FRA To Allow European HSR Trains On US Tracks By 2015
One of the most frustrating federal regulations regarding passenger rail has been the Federal Railroad Administration rules requiring American passenger trains using tracks shared by freight trains to be built substantially heavier than most other passenger trains around the world. This makes it impossible for American passenger rail operators to buy off-the-shelf trainsets from Europe or other places to use in the US. The result is much greater costs, slower trains, and more operational problems.
After several hints that the FRA might be willing to end this regulation, we learn today that the rule will be phased out by 2015:
Beginning in 2015, regulators and manufacturers expect the FRA to allow modern European designs on tracks throughout the country, running side by side with heavy freight at all times of day. There will be no special signaling requirements for trains purchased under the new rules, although a separate requirement for more advancing anti-collision signaling, called positive train control, is set to kick in around the same time.
Crash safety reform has been slowly building at the FRA for more than a decade, and until now modern European designs were only available to agencies that could endure an onerous waiver process, and only if they could keep other trains off the tracks during service hours. Transit agencies could apply to the FRA for an exemption, but they had to submit detailed engineering analyses and could not run freight or so-called “non-compliant passenger trains” — that is, lightweight European and Asian models, more like subway and light rail cars than bulky intercity equipment — at the same time. Railroads in Europe and Asia are not subject to conditions like these.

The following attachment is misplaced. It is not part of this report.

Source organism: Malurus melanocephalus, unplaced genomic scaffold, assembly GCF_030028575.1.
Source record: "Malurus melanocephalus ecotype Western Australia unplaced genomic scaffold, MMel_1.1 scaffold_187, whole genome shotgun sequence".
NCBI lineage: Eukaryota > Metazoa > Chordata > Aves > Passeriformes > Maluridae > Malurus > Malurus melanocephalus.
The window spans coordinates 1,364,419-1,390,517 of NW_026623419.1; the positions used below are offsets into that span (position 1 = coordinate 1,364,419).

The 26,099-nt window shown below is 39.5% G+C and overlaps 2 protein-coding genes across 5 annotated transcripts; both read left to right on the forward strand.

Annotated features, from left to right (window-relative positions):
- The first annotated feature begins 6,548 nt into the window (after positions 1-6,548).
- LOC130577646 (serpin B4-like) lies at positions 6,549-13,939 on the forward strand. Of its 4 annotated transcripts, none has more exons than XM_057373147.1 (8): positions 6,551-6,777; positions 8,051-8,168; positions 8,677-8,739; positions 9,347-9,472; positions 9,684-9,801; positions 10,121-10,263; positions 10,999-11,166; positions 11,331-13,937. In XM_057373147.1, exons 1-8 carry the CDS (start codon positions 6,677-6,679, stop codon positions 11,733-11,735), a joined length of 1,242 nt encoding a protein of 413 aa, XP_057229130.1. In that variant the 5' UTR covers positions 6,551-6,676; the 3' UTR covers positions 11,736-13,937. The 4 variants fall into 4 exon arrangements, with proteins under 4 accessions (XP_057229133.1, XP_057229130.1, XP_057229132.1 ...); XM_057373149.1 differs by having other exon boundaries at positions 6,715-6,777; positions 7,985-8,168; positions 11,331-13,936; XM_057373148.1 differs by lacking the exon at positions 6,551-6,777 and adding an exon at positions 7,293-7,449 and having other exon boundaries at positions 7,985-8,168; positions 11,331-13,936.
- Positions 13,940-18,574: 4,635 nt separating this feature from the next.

“It’ll take a while to get the [new] regulations in place,” said Robert Lauby, associate administrator for railroad safety and chief safety officer at the FRA. The new rules have already been drafted and now await approval from various federal agencies, followed by a period of public review. Many in the industry don’t expect significant revisions to what the FRA’s safety committee has already drafted, and Lauby suggested that the new rules should clear the final hurdles sometime in 2015.
Not sure what else to add to this aside from “oh thank god.” Caltrain has already obtained an FRA waiver, but this will make it easier for other rail operators to get off-the-shelf trains. It should also help reduce a regulatory hurdle for the California HSR system, which will be sharing tracks under the blended plan for the first few years of its life.
This is also a testament to the strong support for passenger rail we have seen from the Obama Administration and the Department of Transportation. I doubt this would be happening now if not for the support from the President and from former Secretary of Transportation Ray LaHood. Current Secretary of Transportation Anthony Foxx is clearly moving ahead with these plans and that’s great news as well.